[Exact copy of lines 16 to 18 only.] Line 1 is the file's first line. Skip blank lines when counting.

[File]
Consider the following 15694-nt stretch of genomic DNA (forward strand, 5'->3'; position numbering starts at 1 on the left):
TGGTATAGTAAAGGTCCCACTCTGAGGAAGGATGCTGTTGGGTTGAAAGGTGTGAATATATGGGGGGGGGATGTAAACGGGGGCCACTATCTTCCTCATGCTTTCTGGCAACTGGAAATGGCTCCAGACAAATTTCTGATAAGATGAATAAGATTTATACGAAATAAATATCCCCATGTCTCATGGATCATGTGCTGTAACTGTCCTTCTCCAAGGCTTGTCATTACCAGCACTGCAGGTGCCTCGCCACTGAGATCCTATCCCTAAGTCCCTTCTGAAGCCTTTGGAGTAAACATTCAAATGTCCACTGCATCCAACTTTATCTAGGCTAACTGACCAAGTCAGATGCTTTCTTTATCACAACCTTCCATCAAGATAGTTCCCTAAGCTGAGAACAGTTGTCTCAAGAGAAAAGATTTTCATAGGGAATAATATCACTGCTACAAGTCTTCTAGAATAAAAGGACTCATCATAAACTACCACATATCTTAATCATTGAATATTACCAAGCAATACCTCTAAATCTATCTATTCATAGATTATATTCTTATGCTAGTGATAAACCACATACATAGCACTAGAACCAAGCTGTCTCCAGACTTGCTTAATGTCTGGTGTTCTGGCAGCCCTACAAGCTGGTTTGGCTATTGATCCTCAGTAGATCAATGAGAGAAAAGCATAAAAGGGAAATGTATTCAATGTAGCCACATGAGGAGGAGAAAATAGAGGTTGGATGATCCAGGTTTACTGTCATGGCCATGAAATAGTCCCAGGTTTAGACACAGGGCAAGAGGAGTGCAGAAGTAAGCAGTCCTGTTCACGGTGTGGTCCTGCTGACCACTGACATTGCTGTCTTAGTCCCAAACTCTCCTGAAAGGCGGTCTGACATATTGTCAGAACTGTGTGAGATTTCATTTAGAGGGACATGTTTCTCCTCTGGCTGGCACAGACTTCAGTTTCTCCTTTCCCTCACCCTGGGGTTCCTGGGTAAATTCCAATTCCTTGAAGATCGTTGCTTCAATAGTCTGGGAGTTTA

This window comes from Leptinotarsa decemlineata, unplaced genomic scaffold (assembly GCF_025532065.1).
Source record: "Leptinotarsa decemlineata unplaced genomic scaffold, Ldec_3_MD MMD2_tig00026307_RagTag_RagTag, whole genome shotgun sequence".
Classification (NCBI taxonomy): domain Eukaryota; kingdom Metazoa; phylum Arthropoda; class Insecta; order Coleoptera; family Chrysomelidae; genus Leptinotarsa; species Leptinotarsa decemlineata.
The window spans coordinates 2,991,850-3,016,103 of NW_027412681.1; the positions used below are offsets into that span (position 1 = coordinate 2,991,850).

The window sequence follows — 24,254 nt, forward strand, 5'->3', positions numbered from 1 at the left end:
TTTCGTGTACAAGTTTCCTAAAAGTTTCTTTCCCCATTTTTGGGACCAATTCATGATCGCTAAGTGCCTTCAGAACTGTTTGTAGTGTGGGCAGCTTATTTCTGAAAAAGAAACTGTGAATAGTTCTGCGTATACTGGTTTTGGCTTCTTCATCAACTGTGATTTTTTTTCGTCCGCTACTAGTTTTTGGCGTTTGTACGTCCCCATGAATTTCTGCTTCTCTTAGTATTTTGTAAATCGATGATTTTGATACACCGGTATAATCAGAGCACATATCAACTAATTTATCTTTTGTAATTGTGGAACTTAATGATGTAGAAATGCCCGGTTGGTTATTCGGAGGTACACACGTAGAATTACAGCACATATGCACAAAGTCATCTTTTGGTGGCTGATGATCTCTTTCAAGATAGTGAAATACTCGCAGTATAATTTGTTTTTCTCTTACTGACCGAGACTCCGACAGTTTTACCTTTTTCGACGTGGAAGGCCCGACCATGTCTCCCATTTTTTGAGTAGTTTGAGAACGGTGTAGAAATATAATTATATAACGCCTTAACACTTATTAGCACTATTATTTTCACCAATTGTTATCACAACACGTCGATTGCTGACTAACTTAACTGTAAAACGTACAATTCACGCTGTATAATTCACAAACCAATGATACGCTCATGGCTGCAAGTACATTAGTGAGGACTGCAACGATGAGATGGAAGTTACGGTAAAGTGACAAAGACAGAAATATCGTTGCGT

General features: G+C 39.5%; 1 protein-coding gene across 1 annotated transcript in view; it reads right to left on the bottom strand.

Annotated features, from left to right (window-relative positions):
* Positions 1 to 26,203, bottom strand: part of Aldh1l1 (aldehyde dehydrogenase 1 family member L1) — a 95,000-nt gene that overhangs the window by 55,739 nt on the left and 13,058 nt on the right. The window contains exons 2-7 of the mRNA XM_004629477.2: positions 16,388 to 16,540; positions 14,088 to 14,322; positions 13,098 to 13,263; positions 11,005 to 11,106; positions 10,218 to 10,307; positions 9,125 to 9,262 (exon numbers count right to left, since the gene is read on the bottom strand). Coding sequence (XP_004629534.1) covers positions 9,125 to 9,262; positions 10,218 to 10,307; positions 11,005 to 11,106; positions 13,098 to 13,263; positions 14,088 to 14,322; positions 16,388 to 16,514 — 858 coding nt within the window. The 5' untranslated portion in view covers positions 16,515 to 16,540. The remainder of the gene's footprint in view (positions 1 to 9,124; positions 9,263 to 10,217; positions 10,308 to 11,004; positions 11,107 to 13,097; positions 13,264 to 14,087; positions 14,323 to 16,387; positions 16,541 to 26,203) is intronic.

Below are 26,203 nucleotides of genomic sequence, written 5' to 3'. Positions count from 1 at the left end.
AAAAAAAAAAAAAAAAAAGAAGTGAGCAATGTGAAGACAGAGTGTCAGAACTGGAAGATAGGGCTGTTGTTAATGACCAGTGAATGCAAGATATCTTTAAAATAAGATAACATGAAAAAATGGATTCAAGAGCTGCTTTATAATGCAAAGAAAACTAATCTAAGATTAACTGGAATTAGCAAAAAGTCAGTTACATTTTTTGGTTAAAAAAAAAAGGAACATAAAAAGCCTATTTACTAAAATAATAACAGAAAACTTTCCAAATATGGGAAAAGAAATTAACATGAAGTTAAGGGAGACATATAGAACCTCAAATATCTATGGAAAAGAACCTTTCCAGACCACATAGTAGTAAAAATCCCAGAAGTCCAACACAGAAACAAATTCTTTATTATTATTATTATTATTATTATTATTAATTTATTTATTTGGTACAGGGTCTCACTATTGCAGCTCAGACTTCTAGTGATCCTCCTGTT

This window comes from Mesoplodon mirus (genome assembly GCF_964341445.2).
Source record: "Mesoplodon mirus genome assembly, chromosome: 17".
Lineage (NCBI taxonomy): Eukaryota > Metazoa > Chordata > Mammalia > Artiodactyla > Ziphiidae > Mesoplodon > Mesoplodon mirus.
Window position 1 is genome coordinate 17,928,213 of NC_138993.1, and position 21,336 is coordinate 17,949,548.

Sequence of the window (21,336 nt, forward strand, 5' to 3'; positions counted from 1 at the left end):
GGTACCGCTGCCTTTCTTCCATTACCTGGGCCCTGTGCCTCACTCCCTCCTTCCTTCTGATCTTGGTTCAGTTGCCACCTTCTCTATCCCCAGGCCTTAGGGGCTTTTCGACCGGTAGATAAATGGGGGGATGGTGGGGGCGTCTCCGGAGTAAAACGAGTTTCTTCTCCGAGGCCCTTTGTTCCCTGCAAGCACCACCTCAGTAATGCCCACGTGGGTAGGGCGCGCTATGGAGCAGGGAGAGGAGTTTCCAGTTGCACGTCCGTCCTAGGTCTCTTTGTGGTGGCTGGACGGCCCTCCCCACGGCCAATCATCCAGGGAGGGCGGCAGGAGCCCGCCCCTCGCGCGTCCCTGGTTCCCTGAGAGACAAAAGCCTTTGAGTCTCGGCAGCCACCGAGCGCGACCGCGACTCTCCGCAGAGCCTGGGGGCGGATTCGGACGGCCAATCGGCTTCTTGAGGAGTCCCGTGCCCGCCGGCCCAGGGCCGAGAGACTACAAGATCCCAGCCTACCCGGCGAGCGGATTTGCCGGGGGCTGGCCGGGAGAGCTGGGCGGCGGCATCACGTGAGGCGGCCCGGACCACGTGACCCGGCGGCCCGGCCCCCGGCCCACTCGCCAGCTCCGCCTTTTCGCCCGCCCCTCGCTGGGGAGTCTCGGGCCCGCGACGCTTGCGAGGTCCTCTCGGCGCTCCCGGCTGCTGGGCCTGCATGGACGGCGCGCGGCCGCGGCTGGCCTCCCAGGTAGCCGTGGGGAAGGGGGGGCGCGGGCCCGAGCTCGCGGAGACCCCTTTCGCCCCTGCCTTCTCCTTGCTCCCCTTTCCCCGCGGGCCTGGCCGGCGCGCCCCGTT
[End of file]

Lineage (NCBI taxonomy): Eukaryota > Metazoa > Chordata > Mammalia > Artiodactyla > Ziphiidae > Mesoplodon > Mesoplodon mirus.
Window position 1 is genome coordinate 17,928,213 of NC_138993.1, and position 21,336 is coordinate 17,949,548.

Sequence of the window (21,336 nt, forward strand, 5' to 3'; positions counted from 1 at the left end):